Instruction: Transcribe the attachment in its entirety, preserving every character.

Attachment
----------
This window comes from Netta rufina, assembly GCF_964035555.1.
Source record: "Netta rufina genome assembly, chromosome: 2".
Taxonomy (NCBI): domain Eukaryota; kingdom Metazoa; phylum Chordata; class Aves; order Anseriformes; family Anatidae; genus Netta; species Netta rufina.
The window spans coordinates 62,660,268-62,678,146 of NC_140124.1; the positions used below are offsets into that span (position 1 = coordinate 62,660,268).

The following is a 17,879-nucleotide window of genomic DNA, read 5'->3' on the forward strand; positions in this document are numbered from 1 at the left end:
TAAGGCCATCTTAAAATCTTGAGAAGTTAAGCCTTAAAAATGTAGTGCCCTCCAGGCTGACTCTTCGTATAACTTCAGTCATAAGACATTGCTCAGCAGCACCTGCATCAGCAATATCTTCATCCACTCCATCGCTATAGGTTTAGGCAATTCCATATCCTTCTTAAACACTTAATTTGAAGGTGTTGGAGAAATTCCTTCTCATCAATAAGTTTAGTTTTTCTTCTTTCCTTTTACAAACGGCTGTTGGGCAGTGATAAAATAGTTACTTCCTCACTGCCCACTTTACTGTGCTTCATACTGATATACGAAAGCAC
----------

This window comes from Netta rufina, assembly GCF_964035555.1.
Source record: "Netta rufina genome assembly, chromosome: 2".
Taxonomy (NCBI): domain Eukaryota; kingdom Metazoa; phylum Chordata; class Aves; order Anseriformes; family Anatidae; genus Netta; species Netta rufina.
The window spans coordinates 62,660,268-62,678,146 of NC_140124.1; the positions used below are offsets into that span (position 1 = coordinate 62,660,268).

The following is a 17,879-nucleotide window of genomic DNA, read 5'->3' on the forward strand; positions in this document are numbered from 1 at the left end:
TAAGGCCATCTTAAAATCTTGAGAAGTTAAGCCTTAAAAATGTAGTGCCCTCCAGGCTGACTCTTCGTATAACTTCAGTCATAAGACATTGCTCAGCAGCACCTGCATCAGCAATATCTTCATCCACTCCATCGCTATAGGTTTAGGCAATTCCATATCCTTCTTAAACACTTAATTTGAAGGTGTTGGAGAAATTCCTTCTCATCAATAAGTTTAGTTTTTCTTCTTTCCTTTTACAAACGGCTGTTGGGCAGTGATAAAATAGTTACTTCCTCACTGCCCACTTTACTGTGCTTCATACTGATATACGAAAGCAC